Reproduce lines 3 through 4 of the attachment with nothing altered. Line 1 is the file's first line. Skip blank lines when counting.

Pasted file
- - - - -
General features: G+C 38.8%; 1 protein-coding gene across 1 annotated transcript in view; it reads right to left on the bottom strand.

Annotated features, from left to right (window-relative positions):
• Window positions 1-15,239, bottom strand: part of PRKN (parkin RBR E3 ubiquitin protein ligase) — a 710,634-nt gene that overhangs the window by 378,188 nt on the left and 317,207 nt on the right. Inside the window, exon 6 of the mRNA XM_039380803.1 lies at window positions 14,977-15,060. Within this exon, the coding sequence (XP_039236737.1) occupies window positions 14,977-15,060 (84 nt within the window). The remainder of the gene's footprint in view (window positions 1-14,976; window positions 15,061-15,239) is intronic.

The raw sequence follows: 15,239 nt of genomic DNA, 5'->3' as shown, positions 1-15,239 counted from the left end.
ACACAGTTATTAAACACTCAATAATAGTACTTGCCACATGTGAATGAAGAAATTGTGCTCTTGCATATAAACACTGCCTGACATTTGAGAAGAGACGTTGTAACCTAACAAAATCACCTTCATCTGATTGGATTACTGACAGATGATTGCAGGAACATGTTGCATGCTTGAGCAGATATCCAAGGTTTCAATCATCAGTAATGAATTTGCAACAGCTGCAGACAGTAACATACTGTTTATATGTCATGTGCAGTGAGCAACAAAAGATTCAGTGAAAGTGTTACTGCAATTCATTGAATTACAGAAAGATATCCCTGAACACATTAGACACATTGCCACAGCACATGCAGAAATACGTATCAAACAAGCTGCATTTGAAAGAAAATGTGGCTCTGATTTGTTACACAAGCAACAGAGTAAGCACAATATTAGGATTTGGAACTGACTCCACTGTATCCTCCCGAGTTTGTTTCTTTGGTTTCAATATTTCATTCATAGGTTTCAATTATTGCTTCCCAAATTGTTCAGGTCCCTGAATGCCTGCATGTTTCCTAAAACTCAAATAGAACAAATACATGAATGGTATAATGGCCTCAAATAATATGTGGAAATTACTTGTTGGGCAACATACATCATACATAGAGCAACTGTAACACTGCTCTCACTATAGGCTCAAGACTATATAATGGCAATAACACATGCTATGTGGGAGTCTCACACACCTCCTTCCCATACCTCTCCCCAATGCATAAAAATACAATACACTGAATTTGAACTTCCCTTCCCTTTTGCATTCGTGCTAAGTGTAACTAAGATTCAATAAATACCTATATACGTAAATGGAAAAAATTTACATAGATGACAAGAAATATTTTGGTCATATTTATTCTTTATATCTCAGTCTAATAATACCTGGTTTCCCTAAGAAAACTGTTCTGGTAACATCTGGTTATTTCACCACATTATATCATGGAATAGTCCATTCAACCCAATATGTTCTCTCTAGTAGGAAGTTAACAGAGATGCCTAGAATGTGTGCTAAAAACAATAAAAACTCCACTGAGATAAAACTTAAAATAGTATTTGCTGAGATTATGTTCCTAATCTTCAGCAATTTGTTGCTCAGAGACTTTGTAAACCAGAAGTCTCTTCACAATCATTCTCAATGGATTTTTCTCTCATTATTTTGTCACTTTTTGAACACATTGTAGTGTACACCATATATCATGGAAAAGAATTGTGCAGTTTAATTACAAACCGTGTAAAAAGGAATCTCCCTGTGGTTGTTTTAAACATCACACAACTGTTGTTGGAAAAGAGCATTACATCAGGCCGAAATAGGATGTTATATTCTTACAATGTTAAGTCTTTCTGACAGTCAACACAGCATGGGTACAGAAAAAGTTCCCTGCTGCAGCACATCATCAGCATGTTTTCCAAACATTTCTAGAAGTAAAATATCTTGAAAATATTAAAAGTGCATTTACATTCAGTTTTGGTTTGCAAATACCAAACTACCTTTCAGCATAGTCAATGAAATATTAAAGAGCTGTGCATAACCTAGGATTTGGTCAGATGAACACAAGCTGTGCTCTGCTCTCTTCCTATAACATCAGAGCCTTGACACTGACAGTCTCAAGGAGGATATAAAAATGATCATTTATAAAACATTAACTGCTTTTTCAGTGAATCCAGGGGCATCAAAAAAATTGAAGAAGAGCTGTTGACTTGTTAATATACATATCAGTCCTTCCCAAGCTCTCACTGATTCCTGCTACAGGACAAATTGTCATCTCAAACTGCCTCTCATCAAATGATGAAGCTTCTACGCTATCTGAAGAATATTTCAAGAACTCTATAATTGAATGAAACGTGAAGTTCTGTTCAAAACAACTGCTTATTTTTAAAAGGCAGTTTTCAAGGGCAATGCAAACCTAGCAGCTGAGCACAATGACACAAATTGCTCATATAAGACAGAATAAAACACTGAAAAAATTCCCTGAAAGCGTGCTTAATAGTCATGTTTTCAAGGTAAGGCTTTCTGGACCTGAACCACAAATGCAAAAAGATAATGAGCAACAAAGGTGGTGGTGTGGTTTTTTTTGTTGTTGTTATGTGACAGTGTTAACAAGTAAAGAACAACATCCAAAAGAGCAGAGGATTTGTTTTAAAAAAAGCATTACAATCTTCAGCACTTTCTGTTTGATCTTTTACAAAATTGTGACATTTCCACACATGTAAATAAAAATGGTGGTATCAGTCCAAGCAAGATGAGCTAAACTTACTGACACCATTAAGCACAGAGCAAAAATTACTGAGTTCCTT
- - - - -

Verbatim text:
• Window positions 1-15,239, bottom strand: part of PRKN (parkin RBR E3 ubiquitin protein ligase) — a 710,634-nt gene that overhangs the window by 378,188 nt on the left and 317,207 nt on the right. Inside the window, exon 6 of the mRNA XM_039380803.1 lies at window positions 14,977-15,060. Within this exon, the coding sequence (XP_039236737.1) occupies window positions 14,977-15,060 (84 nt within the window). The remainder of the gene's footprint in view (window positions 1-14,976; window positions 15,061-15,239) is intronic.

The raw sequence follows: 15,239 nt of genomic DNA, 5'->3' as shown, positions 1-15,239 counted from the left end.